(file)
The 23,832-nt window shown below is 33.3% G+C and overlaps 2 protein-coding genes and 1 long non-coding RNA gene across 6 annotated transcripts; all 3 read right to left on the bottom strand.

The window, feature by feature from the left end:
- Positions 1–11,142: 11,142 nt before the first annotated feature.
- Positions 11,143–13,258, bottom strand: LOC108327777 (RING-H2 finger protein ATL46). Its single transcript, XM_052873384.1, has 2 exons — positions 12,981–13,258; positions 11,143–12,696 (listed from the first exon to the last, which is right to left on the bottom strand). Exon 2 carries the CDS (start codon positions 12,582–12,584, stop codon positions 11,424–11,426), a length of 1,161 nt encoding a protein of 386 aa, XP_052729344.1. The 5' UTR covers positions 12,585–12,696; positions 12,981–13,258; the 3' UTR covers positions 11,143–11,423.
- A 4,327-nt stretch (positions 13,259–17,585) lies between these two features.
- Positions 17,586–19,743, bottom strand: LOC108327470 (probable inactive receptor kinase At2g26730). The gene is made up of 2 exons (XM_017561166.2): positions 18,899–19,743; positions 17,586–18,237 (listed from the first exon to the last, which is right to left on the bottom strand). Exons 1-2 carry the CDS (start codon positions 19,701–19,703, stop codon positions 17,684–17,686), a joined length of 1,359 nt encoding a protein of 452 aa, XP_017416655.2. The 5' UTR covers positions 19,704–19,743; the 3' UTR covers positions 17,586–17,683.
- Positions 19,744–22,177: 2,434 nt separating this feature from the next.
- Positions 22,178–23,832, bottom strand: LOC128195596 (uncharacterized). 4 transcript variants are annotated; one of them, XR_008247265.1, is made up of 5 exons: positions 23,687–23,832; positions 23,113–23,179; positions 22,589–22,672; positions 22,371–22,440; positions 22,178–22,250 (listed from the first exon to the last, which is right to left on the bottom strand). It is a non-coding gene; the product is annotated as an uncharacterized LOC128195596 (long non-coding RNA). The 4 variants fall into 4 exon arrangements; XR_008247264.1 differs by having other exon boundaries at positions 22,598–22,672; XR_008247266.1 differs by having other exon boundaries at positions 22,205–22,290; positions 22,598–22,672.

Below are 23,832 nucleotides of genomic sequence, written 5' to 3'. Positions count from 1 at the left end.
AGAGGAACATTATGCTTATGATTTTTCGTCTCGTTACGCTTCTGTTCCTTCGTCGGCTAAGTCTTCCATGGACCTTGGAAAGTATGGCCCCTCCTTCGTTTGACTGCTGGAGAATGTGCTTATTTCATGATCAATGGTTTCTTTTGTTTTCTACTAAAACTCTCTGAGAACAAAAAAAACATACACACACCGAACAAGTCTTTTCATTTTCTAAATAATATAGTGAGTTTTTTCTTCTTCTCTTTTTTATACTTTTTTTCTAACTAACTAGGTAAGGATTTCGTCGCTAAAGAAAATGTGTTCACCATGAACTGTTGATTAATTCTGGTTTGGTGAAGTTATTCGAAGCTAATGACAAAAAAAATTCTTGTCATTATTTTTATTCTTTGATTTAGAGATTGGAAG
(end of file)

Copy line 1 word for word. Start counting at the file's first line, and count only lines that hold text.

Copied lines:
The 23,832-nt window shown below is 33.3% G+C and overlaps 2 protein-coding genes and 1 long non-coding RNA gene across 6 annotated transcripts; all 3 read right to left on the bottom strand.